I happened across a New York Times interview, from April 10, of Andrew Cosslett, CEO Continental Hotels Group. I was particularly taken by the following two quotes from Cosslett, as he explained his success:
"I think having a sense of self-awareness is very important, like how you impact each of the people you're with individually. ...
"The whole thing about staying alive on a rugby field is about reliance on the guys around you. You need to gel them as a team, but each one responds individually. So it's about dealing with them on their terms, not yours. I'm very sensitive to how people are feeling at any given moment."
The powerful notions, for me, are:
(1) "how you impact each of the people you're with"
(2) "sensitive to how people are feeling at any given moment"
(3) "dealing with them on their terms, not yours"
Many of the top leadership authorities, such as Warren Bennis and Marshall Goldsmith, have long put self-knowledge at the top of their lists of leaders' success traits. Fact is, research shows, the large majority of us are downright lousy judges of how we come across. Working on this self-knowledge is a big project, not to be taken lightly.
Major league baseball consists of a whopping 162 games in the regular season. To listen to the best managers, they field 162 different teams, depending on where the heads and hearts of their players are on any given day. The work year consists of about 250 "games"—and, indeed, each one differs from the one before and the next one to come. Conscious awareness of "where the heads are at" of our 25 colleagues on the project team on 25 May 2010 is of paramount importance to the leader; again, evidence suggests that many of us are found wanting on this score.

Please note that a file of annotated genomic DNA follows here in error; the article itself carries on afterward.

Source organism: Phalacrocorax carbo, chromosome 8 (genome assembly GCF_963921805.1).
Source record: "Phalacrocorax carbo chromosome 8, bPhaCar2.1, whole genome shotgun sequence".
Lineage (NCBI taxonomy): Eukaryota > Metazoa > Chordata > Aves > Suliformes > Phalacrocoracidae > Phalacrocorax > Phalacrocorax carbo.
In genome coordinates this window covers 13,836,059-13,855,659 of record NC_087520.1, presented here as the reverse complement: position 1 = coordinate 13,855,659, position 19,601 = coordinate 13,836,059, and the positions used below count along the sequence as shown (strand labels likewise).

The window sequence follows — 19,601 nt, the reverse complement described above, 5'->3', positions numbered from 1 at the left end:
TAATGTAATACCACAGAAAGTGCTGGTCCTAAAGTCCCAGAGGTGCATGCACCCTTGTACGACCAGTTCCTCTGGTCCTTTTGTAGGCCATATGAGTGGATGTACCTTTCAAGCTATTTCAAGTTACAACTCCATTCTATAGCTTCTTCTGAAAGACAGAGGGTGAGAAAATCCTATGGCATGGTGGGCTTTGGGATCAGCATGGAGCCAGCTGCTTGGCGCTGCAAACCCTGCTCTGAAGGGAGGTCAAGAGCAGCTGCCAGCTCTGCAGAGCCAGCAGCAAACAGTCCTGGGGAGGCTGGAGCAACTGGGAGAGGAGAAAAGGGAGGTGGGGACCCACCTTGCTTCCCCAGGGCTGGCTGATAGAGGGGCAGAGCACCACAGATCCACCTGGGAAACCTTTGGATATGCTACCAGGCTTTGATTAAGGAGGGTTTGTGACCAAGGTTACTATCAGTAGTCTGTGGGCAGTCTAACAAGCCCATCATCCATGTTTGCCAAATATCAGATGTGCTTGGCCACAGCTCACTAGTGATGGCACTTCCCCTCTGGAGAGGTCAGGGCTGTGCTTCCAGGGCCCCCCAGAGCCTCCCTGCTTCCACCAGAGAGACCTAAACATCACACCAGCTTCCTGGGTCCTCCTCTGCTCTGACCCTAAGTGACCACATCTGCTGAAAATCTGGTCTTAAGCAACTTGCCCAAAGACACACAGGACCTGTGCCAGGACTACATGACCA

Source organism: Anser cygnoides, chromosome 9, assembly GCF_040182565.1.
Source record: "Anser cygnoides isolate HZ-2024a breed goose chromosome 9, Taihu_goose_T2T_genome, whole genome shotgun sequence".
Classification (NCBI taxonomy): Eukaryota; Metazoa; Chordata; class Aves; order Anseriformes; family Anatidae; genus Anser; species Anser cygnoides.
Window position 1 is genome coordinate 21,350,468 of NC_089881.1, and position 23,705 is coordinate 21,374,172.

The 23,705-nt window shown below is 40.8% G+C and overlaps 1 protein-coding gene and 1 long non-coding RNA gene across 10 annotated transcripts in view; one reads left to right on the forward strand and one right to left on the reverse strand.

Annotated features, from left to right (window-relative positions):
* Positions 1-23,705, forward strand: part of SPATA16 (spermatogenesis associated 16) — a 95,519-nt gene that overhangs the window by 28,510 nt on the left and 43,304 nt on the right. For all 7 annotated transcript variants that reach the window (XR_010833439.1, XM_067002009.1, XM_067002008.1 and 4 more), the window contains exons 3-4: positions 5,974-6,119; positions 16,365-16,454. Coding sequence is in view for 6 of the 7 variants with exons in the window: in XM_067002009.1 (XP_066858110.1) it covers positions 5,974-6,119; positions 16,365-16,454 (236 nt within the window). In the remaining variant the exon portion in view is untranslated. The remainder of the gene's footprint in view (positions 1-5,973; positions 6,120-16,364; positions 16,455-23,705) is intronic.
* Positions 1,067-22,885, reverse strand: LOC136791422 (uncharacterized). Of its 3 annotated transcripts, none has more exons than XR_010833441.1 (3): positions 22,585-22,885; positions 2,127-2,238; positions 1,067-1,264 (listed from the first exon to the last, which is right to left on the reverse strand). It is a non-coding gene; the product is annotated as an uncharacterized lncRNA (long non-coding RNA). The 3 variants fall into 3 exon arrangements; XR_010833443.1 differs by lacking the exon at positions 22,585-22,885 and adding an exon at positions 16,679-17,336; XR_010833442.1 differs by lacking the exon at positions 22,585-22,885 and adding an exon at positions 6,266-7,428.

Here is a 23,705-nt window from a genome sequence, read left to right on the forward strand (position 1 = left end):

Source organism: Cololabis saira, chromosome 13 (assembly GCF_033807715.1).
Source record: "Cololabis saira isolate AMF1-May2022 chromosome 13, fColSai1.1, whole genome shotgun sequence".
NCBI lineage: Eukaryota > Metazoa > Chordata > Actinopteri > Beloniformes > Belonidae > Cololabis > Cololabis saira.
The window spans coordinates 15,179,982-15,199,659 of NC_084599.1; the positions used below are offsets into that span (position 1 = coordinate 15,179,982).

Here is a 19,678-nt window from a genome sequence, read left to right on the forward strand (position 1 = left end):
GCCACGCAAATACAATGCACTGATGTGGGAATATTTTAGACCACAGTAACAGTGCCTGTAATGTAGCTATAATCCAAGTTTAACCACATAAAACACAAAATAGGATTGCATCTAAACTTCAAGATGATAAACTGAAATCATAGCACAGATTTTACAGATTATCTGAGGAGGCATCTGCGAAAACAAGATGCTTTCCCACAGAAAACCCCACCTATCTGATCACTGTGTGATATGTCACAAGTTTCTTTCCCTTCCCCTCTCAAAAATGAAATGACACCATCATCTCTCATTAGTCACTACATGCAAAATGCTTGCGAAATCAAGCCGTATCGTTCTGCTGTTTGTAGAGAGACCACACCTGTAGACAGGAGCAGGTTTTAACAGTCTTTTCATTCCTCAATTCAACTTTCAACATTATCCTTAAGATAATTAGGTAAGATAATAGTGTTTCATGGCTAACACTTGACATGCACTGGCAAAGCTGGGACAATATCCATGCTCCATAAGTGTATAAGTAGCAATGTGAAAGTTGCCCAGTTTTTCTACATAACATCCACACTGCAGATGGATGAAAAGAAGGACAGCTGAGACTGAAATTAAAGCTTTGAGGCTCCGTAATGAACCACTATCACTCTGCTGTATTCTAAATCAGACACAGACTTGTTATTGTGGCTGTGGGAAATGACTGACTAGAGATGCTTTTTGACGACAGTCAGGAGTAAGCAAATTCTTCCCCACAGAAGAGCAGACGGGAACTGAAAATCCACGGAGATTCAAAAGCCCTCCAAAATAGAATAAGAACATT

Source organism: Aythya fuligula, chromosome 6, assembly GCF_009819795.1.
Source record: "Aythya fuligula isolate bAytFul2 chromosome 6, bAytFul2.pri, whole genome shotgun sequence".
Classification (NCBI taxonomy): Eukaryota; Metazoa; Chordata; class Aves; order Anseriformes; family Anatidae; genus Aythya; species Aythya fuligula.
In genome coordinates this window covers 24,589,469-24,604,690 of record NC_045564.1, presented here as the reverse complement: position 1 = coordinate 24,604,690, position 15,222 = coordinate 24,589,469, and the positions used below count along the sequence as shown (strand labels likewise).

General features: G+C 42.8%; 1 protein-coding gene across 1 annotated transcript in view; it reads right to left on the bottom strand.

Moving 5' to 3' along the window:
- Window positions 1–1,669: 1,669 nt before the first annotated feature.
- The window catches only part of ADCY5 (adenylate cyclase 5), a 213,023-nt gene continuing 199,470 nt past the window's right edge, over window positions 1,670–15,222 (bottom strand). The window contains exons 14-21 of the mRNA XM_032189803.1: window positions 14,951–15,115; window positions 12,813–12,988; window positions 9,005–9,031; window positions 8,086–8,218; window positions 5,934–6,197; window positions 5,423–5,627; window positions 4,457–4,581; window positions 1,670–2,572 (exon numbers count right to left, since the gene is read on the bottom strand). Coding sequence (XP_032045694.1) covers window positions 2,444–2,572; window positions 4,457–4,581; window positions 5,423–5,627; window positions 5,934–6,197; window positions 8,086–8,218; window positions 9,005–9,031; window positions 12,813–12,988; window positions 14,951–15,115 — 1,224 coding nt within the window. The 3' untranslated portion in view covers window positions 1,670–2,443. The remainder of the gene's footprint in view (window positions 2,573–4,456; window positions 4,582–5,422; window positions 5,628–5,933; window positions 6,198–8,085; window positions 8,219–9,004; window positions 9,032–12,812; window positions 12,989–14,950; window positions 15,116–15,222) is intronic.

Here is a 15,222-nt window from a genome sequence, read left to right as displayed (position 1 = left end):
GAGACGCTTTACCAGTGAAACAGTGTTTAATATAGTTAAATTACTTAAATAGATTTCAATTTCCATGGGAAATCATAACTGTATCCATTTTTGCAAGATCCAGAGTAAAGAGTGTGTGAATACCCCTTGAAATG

Finally is the paramount idea of "their terms, not yours." It is a commonplace, often ignored, that we deal with the world as seen through our own eyes, leaden with our feelings of the moment; and often are oblivious to the trials and tribulations of "the other"—alas, this seems to especially be the case with spouses, and for males. Seeing the world through the other's eyes does not in any way mean being a patsy, as so many seem to assume. It is possible to be just as tough, when necessary, looking through the other guy's spectacles. In fact, it can readily be argued that "being tough" (if necessary) is more effective when looking through the other's lenses; that is, many/most acts of toughness backfire precisely because they fail to account for the mental state of the other person.
All three of these ideas are near the core of effective leadership. And none of the three is easy to take aboard, let alone master. Yet it is not a stretch to say that success or failure on these three dimensions is the key to success or failure as a leader.
Thank you, Mr Cosslett!
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